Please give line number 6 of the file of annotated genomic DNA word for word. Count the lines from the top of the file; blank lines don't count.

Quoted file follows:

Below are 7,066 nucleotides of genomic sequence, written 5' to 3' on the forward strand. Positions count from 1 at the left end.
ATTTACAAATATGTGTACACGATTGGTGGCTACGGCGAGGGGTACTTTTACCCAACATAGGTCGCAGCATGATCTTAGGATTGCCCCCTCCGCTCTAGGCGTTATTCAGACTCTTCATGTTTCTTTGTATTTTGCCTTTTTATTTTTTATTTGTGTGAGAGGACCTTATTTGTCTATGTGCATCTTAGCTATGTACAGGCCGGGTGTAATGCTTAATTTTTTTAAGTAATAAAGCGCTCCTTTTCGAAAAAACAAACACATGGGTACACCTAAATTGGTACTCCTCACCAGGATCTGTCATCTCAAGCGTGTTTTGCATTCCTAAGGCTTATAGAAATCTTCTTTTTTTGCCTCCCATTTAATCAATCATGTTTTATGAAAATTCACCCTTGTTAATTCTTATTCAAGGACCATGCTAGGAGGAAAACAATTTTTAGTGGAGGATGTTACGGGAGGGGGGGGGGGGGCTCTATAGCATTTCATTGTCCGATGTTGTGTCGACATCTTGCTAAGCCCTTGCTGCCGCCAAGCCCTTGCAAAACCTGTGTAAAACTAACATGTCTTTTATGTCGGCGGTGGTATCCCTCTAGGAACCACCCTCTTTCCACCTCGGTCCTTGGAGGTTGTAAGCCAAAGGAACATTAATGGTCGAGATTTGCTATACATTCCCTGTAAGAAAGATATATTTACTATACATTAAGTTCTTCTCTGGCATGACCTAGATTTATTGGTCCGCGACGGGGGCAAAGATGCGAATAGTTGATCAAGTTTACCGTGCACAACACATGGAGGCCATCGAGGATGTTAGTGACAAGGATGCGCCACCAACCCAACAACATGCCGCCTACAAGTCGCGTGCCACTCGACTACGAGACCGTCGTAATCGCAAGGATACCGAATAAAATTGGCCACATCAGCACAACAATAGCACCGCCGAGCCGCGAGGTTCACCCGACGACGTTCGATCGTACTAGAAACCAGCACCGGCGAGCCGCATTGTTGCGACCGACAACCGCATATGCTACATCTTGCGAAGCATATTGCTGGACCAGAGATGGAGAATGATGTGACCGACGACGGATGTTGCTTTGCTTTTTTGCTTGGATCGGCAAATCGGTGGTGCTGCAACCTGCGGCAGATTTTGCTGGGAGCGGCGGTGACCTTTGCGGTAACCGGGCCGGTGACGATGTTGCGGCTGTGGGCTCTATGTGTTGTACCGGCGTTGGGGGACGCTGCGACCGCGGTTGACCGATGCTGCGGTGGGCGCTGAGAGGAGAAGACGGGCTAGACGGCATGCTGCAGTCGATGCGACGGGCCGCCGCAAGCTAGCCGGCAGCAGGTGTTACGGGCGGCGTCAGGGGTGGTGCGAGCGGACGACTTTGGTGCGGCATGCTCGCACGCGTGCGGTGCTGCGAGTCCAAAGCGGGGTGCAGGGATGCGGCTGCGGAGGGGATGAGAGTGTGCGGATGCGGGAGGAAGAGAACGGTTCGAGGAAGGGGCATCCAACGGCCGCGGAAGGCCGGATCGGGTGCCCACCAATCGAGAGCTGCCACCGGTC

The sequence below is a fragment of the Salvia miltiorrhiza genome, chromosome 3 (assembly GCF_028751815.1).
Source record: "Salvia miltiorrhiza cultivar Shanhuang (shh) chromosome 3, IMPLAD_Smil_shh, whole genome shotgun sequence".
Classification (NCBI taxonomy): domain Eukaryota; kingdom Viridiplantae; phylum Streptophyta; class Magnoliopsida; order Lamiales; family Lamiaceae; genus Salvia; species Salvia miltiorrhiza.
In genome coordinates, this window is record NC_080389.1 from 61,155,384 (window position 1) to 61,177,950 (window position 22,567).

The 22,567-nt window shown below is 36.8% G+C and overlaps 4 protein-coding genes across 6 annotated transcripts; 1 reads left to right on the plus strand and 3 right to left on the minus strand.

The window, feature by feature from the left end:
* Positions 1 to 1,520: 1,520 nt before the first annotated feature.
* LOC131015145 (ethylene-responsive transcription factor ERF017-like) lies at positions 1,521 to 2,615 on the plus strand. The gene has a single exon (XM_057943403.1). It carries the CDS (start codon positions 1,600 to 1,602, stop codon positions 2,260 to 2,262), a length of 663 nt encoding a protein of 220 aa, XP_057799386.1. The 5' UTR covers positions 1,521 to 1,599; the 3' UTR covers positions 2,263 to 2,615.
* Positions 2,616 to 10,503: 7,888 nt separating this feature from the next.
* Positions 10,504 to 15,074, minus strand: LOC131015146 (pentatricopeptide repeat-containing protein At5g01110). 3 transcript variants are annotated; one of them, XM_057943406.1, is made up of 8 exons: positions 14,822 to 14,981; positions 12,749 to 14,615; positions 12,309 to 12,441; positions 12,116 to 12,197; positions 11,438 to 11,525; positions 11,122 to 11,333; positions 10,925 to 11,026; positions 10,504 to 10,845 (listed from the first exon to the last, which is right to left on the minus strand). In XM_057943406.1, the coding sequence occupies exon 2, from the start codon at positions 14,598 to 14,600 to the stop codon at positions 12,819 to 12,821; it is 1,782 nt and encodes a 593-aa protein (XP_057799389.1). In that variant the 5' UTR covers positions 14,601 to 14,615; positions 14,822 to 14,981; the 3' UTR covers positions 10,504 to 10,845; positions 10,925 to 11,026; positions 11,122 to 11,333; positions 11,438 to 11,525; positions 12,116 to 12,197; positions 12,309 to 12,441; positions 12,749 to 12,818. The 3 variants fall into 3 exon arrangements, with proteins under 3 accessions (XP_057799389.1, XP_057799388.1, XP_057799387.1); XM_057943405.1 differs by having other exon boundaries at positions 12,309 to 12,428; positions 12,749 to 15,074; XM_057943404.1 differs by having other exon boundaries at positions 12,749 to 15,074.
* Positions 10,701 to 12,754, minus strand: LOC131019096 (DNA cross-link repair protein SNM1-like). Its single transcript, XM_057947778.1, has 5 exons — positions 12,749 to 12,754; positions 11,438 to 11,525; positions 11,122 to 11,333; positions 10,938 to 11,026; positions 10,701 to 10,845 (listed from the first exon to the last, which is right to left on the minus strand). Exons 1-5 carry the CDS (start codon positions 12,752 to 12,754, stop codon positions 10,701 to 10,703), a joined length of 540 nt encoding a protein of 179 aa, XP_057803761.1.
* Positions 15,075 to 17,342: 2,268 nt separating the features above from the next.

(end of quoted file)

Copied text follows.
In genome coordinates, this window is record NC_080389.1 from 61,155,384 (window position 1) to 61,177,950 (window position 22,567).